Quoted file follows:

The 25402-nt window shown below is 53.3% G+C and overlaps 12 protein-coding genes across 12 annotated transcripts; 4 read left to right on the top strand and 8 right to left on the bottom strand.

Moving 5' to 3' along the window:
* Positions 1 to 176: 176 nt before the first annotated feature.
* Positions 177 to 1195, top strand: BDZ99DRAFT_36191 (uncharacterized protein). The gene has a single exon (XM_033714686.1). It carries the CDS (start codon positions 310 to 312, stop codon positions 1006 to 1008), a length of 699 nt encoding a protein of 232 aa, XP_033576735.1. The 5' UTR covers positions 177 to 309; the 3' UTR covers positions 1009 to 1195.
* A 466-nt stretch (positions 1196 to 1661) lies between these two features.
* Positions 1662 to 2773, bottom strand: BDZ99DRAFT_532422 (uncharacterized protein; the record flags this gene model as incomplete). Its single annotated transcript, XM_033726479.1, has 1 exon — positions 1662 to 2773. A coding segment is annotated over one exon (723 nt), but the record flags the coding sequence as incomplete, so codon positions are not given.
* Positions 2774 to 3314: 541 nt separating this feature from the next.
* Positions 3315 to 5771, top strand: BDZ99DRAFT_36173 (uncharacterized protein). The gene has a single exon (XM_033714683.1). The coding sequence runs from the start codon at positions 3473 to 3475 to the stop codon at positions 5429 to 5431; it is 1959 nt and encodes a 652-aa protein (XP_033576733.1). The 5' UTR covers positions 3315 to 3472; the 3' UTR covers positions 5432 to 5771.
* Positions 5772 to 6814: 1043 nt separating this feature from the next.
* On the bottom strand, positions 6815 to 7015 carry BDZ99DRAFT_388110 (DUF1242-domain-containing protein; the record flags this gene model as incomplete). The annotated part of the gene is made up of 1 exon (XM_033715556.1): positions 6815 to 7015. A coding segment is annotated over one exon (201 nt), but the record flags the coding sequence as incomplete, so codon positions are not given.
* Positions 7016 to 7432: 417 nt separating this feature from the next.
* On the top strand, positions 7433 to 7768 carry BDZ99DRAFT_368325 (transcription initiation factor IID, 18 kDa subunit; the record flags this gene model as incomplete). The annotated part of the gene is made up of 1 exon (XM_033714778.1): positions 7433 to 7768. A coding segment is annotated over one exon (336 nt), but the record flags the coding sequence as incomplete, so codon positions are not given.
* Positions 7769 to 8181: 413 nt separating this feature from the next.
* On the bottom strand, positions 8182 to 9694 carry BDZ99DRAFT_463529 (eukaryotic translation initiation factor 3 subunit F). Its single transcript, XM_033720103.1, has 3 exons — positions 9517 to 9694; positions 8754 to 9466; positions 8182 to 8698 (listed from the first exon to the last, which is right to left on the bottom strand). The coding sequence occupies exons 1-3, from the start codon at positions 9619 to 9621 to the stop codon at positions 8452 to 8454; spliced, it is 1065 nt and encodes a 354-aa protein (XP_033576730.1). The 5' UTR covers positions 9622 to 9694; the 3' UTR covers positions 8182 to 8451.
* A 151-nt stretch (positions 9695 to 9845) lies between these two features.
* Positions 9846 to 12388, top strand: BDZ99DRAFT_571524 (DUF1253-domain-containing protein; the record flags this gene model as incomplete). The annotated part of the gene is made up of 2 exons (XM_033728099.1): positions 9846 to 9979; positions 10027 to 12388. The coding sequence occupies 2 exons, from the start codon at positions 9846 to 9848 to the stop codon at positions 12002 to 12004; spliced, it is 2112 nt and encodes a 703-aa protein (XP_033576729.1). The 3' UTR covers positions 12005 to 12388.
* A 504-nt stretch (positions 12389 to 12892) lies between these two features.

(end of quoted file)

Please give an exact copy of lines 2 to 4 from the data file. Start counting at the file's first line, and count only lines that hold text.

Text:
Moving 5' to 3' along the window:
* Positions 1 to 176: 176 nt before the first annotated feature.
* Positions 177 to 1195, top strand: BDZ99DRAFT_36191 (uncharacterized protein). The gene has a single exon (XM_033714686.1). It carries the CDS (start codon positions 310 to 312, stop codon positions 1006 to 1008), a length of 699 nt encoding a protein of 232 aa, XP_033576735.1. The 5' UTR covers positions 177 to 309; the 3' UTR covers positions 1009 to 1195.